Clause 6 proposes to amend Section 31(1) of the Scotland Act to extend the duty to anyone introducing a bill within the Scottish Parliament to certify that the bill is within competence. This duty presently only applies to ministers. In other words, a statement roughly equivalent to a s19 statement under the Human Rights Act will now be required even of backbench MSPs introducing a Bill into Holyrood.
Clause 7 aims to provide the Secretary of State for Scotland with the power to refer only particular provisions within bills rather than the entire Bill (as present under section 33 of the Scotland Act 1998) to the Supreme Court prior to Royal Assent. This would allow the other provisions in the Bill to come into force.
Clause 10 will amend section 30 of the Scotland Act to allow changes to the catalogue of reserved matters in Schedules 4 and 5 by Order in Council as necessary or appropriate. In effect this will allow these powers to be changed temporarily. At the moment extensions of powers cannot be limited in time. This issue arose from the Somerville case which led to a speedy amendment of the Scotland Act to see off some of the possible consequences of that case.
Clause 16 again builds upon Somerville and the Convention Rights Proceedings (Amendment) (Scotland) Act 2009 passed subsequent to this. The idea is that there should be consistency between the time bar period for devolution issues under the Scotland Act and the time bar period under the Human Rights Act 1998.
Clause 23 proposes to extend further powers to UK Ministers to implement international obligations. It provides that a regulation made by UK Ministers, implementing an international obligation, can have effect throughout the UK, irrespective of whether or not it deals with matters which are within devolved competence.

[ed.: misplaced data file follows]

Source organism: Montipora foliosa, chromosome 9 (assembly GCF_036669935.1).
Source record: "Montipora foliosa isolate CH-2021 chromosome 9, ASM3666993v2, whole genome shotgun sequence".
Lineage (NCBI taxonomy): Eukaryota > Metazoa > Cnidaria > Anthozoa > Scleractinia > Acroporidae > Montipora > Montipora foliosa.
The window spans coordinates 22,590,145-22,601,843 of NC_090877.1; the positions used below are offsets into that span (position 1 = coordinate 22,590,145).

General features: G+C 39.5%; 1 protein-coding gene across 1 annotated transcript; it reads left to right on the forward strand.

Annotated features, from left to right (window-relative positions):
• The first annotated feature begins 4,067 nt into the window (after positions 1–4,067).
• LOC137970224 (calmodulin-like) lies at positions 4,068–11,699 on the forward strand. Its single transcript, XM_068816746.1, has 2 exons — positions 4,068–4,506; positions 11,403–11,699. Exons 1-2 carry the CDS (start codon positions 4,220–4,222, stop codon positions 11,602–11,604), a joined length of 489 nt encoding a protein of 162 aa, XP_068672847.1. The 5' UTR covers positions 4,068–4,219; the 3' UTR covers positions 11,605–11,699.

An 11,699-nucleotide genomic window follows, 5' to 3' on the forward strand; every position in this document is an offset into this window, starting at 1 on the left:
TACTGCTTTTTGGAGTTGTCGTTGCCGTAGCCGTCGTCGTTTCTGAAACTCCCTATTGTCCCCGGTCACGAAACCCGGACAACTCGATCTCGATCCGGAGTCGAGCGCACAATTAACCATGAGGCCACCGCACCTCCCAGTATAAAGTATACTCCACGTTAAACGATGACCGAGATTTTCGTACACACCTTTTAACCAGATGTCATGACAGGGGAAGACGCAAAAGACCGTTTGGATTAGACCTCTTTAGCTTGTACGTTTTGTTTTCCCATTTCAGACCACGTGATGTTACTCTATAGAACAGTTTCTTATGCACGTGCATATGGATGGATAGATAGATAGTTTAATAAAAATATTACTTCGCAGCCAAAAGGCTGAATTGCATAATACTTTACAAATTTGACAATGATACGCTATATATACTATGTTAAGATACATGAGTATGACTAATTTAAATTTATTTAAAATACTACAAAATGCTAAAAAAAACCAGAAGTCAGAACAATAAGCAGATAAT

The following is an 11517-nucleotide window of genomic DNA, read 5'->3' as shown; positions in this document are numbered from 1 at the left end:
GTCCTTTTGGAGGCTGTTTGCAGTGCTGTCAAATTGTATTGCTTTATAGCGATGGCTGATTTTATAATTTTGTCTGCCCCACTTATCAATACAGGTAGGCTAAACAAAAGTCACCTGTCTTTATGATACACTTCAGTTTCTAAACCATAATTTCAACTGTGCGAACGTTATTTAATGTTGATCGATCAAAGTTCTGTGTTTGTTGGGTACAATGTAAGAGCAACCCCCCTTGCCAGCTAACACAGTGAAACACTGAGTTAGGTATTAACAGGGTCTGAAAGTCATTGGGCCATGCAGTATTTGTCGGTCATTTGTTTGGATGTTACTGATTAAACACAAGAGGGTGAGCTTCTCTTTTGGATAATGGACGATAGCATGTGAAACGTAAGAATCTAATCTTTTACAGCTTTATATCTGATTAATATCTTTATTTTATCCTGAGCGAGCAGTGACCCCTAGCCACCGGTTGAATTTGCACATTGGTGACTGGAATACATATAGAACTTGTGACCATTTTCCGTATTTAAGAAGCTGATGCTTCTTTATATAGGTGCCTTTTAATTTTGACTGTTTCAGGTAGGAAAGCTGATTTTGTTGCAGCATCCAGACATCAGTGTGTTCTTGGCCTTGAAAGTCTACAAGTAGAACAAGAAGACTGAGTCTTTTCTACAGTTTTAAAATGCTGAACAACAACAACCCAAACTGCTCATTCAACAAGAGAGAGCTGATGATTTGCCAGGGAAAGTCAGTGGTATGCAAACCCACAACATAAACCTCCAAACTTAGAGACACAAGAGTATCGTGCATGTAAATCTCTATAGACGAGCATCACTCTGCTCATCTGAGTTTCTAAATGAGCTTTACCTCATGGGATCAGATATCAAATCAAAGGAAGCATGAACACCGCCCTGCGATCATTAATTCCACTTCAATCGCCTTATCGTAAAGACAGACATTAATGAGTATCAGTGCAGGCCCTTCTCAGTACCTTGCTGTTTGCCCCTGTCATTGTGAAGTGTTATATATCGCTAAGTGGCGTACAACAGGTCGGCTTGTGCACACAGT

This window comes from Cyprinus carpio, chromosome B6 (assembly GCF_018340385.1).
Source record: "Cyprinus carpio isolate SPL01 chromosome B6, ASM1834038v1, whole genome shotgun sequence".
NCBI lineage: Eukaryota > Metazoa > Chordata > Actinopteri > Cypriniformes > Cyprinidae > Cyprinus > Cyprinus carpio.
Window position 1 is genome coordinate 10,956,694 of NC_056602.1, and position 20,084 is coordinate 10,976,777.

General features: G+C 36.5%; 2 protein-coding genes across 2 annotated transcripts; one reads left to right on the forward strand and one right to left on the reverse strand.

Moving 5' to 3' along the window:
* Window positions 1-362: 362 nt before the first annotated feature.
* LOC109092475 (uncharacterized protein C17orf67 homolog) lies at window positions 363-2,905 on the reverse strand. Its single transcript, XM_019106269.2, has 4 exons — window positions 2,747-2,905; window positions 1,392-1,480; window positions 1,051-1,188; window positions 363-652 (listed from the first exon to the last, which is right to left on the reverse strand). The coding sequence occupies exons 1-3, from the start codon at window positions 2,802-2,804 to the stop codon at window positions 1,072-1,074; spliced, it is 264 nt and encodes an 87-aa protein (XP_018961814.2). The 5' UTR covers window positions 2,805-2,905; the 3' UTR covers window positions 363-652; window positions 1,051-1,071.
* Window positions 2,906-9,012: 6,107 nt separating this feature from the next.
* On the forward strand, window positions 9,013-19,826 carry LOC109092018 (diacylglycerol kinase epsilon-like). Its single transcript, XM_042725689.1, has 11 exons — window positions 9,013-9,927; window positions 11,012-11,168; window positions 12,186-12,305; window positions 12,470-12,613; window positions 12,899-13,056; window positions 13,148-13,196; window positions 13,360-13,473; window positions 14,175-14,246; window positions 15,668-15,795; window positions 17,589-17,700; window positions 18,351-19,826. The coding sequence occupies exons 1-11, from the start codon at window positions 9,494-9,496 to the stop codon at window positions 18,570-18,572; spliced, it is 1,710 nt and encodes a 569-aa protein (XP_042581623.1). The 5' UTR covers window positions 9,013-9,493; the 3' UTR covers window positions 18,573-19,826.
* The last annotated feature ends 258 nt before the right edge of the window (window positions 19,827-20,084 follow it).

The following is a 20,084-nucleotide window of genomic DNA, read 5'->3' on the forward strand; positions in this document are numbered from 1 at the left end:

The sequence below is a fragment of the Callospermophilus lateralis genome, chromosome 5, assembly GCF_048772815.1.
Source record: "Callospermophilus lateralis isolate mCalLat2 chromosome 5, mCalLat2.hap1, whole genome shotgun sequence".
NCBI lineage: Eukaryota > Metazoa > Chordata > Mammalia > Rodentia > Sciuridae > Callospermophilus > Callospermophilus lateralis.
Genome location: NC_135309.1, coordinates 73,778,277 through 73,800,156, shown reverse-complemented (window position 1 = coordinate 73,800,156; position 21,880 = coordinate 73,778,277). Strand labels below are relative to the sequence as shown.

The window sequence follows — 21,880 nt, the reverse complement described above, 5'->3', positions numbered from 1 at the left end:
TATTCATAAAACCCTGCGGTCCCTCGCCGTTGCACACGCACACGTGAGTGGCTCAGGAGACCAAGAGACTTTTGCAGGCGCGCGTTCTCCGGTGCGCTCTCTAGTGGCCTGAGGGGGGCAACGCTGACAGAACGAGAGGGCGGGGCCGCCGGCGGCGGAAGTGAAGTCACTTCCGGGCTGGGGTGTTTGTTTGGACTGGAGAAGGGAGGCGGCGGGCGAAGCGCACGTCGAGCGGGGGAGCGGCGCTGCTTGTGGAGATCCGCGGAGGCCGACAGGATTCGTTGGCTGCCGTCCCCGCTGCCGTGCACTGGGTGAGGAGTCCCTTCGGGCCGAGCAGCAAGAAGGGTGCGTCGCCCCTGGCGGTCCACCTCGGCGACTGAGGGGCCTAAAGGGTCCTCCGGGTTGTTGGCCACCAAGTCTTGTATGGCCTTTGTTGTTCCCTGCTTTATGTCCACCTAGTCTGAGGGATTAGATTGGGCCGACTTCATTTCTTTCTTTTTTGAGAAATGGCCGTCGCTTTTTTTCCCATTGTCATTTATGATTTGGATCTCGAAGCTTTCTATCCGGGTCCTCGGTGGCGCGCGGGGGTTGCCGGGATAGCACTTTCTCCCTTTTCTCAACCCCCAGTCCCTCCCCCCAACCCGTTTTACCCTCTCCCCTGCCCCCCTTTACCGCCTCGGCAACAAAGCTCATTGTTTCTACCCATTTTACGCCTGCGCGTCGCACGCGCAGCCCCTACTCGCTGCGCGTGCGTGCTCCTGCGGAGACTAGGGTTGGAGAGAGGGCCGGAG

Clause 17 is a recently introduced measure which will do two things. First it will amend section 57(3) of the 1998 Act so that acts or failures to act of the Lord Advocate in prosecuting any offence, or as head of the system of criminal prosecutions in Scotland, are not rendered ultra vires by virtue of section 57(2) of the 1998 Act. This is in line with the recommendations of various reviews of how the existing law has led to countless legal challenges against the Lord Advocate for any defects in the criminal justice system.
Second, Clause 17 addresses the important and controversial issue of appeals to the Supreme Court from the High Court of Justiciary, Scotland’s highest criminal court. Traditionally there has been no right of appeal in Scots criminal matters to the Judicial Committee of the House of Lords or the Supreme Court. The Scotland Act complicates this of course since ‘devolution issues’ arising even in criminal cases are able to go to the Supreme Court, as they were the JCPC. The Bill proposes to introduce a fairly wide ranging right of appeal. The Lord Advocate has responded on behalf of the Scottish Government with a more limited right of appeal based upon the McCluskey report which considered this matter; this seeks to confine appeals to constitutional issues and would require the ‘certification’ of the High Court of Justiciary that the matter is of ‘general public importance’.
We await to see if a compromise on this and other matters can be reached which will lead to the Committee, or at least a majority of its members, recommending that the Parliament pass a Legislative Consent Motion – even of a qualified nature.
Stephen Tierney is Professor of Constitutional Theory at the University of Edinburgh and constitutional adviser to the Scottish Parliament Committee on the Scotland Bill.